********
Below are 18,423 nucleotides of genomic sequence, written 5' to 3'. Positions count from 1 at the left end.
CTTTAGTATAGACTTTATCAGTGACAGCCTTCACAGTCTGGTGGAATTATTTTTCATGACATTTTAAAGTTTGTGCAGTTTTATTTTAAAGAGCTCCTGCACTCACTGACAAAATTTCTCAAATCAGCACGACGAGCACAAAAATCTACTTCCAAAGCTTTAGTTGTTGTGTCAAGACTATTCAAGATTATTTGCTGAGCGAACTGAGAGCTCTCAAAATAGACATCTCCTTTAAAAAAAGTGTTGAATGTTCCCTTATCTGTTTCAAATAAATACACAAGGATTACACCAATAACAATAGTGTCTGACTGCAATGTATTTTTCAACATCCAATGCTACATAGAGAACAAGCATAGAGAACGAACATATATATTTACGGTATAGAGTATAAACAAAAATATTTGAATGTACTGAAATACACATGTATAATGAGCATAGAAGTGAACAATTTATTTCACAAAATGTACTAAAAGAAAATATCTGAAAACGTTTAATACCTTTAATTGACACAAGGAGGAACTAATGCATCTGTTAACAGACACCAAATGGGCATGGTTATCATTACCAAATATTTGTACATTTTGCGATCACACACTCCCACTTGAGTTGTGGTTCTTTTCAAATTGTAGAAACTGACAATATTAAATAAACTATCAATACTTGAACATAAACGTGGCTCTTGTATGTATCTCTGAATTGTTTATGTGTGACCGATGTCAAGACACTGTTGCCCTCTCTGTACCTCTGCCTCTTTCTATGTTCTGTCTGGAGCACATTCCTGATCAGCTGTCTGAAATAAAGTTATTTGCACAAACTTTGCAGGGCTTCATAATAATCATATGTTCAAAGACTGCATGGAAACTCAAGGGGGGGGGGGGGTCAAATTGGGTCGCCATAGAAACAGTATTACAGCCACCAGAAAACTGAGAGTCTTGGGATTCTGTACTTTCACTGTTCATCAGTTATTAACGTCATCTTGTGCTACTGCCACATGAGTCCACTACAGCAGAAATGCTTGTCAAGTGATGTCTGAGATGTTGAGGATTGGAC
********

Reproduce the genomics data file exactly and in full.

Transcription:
Below are 18,423 nucleotides of genomic sequence, written 5' to 3'. Positions count from 1 at the left end.
CTTTAGTATAGACTTTATCAGTGACAGCCTTCACAGTCTGGTGGAATTATTTTTCATGACATTTTAAAGTTTGTGCAGTTTTATTTTAAAGAGCTCCTGCACTCACTGACAAAATTTCTCAAATCAGCACGACGAGCACAAAAATCTACTTCCAAAGCTTTAGTTGTTGTGTCAAGACTATTCAAGATTATTTGCTGAGCGAACTGAGAGCTCTCAAAATAGACATCTCCTTTAAAAAAAGTGTTGAATGTTCCCTTATCTGTTTCAAATAAATACACAAGGATTACACCAATAACAATAGTGTCTGACTGCAATGTATTTTTCAACATCCAATGCTACATAGAGAACAAGCATAGAGAACGAACATATATATTTACGGTATAGAGTATAAACAAAAATATTTGAATGTACTGAAATACACATGTATAATGAGCATAGAAGTGAACAATTTATTTCACAAAATGTACTAAAAGAAAATATCTGAAAACGTTTAATACCTTTAATTGACACAAGGAGGAACTAATGCATCTGTTAACAGACACCAAATGGGCATGGTTATCATTACCAAATATTTGTACATTTTGCGATCACACACTCCCACTTGAGTTGTGGTTCTTTTCAAATTGTAGAAACTGACAATATTAAATAAACTATCAATACTTGAACATAAACGTGGCTCTTGTATGTATCTCTGAATTGTTTATGTGTGACCGATGTCAAGACACTGTTGCCCTCTCTGTACCTCTGCCTCTTTCTATGTTCTGTCTGGAGCACATTCCTGATCAGCTGTCTGAAATAAAGTTATTTGCACAAACTTTGCAGGGCTTCATAATAATCATATGTTCAAAGACTGCATGGAAACTCAAGGGGGGGGGGGGGTCAAATTGGGTCGCCATAGAAACAGTATTACAGCCACCAGAAAACTGAGAGTCTTGGGATTCTGTACTTTCACTGTTCATCAGTTATTAACGTCATCTTGTGCTACTGCCACATGAGTCCACTACAGCAGAAATGCTTGTCAAGTGATGTCTGAGATGTTGAGGATTGGAC